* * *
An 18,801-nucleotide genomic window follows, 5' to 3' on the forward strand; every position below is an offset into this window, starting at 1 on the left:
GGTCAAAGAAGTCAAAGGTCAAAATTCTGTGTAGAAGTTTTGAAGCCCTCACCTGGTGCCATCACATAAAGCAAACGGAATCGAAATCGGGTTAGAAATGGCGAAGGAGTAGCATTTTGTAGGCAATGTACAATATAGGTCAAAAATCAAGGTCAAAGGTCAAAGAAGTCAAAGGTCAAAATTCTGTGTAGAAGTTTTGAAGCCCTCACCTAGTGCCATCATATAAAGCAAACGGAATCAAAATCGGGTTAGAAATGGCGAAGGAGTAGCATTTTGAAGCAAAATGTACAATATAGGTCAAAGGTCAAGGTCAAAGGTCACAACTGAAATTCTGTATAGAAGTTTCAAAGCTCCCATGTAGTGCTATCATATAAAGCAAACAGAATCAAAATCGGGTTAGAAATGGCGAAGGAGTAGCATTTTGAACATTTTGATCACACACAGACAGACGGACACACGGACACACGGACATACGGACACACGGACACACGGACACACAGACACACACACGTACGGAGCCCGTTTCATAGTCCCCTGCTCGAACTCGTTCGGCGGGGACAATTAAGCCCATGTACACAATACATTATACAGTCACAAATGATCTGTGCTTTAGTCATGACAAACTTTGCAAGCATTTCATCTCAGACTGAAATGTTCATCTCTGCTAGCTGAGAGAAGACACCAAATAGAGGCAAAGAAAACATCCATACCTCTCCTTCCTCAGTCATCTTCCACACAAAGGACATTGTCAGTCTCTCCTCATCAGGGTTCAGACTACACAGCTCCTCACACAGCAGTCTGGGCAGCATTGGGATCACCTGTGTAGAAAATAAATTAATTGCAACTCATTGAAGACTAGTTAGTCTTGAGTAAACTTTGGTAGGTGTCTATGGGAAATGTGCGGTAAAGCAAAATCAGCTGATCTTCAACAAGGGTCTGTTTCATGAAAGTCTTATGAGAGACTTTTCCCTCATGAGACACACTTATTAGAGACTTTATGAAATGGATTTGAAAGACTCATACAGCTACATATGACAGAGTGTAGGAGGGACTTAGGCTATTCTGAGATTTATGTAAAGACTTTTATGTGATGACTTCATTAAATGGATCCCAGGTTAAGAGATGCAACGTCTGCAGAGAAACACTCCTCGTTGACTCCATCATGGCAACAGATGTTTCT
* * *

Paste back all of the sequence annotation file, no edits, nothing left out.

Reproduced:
An 18,801-nucleotide genomic window follows, 5' to 3' on the forward strand; every position below is an offset into this window, starting at 1 on the left:
GGTCAAAGAAGTCAAAGGTCAAAATTCTGTGTAGAAGTTTTGAAGCCCTCACCTGGTGCCATCACATAAAGCAAACGGAATCGAAATCGGGTTAGAAATGGCGAAGGAGTAGCATTTTGTAGGCAATGTACAATATAGGTCAAAAATCAAGGTCAAAGGTCAAAGAAGTCAAAGGTCAAAATTCTGTGTAGAAGTTTTGAAGCCCTCACCTAGTGCCATCATATAAAGCAAACGGAATCAAAATCGGGTTAGAAATGGCGAAGGAGTAGCATTTTGAAGCAAAATGTACAATATAGGTCAAAGGTCAAGGTCAAAGGTCACAACTGAAATTCTGTATAGAAGTTTCAAAGCTCCCATGTAGTGCTATCATATAAAGCAAACAGAATCAAAATCGGGTTAGAAATGGCGAAGGAGTAGCATTTTGAACATTTTGATCACACACAGACAGACGGACACACGGACACACGGACATACGGACACACGGACACACGGACACACAGACACACACACGTACGGAGCCCGTTTCATAGTCCCCTGCTCGAACTCGTTCGGCGGGGACAATTAAGCCCATGTACACAATACATTATACAGTCACAAATGATCTGTGCTTTAGTCATGACAAACTTTGCAAGCATTTCATCTCAGACTGAAATGTTCATCTCTGCTAGCTGAGAGAAGACACCAAATAGAGGCAAAGAAAACATCCATACCTCTCCTTCCTCAGTCATCTTCCACACAAAGGACATTGTCAGTCTCTCCTCATCAGGGTTCAGACTACACAGCTCCTCACACAGCAGTCTGGGCAGCATTGGGATCACCTGTGTAGAAAATAAATTAATTGCAACTCATTGAAGACTAGTTAGTCTTGAGTAAACTTTGGTAGGTGTCTATGGGAAATGTGCGGTAAAGCAAAATCAGCTGATCTTCAACAAGGGTCTGTTTCATGAAAGTCTTATGAGAGACTTTTCCCTCATGAGACACACTTATTAGAGACTTTATGAAATGGATTTGAAAGACTCATACAGCTACATATGACAGAGTGTAGGAGGGACTTAGGCTATTCTGAGATTTATGTAAAGACTTTTATGTGATGACTTCATTAAATGGATCCCAGGTTAAGAGATGCAACGTCTGCAGAGAAACACTCCTCGTTGACTCCATCATGGCAACAGATGTTTCT